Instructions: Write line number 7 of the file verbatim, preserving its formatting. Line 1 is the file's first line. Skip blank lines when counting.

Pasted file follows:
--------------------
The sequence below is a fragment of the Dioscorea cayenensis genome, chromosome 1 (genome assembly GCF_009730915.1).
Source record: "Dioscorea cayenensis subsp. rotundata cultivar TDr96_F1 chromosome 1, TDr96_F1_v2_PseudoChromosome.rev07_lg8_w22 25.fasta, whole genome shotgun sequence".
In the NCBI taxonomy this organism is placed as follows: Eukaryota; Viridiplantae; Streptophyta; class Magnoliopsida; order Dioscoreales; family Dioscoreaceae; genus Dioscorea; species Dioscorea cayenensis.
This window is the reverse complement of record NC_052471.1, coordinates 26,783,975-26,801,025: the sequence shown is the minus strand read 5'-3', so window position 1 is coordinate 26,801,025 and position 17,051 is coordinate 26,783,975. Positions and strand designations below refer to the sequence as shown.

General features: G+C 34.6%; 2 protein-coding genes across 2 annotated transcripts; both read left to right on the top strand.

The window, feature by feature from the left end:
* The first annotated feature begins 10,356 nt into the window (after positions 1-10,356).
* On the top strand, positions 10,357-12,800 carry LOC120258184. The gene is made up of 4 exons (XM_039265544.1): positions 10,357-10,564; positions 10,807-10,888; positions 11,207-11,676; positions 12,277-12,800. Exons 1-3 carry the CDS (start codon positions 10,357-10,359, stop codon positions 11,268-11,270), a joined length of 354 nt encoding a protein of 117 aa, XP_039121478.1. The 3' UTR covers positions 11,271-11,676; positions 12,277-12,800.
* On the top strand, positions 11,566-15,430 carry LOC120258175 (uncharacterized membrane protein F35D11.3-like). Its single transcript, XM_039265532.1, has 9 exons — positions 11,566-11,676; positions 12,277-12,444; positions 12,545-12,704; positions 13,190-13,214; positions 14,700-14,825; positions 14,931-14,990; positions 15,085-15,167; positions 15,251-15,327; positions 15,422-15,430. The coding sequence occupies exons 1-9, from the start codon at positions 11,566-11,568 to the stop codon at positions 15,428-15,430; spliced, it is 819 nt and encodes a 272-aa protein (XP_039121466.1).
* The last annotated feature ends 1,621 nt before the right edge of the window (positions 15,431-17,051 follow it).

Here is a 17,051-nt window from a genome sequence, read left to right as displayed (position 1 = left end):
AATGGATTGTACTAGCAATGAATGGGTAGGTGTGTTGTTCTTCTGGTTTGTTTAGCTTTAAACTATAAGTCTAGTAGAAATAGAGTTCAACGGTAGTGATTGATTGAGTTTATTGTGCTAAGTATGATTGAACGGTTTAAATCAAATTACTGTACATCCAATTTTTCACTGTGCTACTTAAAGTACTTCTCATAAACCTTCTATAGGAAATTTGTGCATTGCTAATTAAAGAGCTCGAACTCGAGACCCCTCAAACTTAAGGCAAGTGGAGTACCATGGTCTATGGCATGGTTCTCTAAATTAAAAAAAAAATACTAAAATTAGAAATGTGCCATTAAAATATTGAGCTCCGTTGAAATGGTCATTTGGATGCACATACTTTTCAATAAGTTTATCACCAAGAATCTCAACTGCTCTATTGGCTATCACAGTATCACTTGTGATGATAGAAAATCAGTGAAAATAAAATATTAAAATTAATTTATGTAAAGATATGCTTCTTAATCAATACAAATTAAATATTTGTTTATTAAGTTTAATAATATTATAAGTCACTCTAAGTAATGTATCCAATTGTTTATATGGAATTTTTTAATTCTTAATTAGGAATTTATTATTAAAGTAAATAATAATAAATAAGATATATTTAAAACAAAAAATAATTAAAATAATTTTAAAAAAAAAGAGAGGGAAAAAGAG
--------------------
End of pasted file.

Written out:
* The first annotated feature begins 10,356 nt into the window (after positions 1-10,356).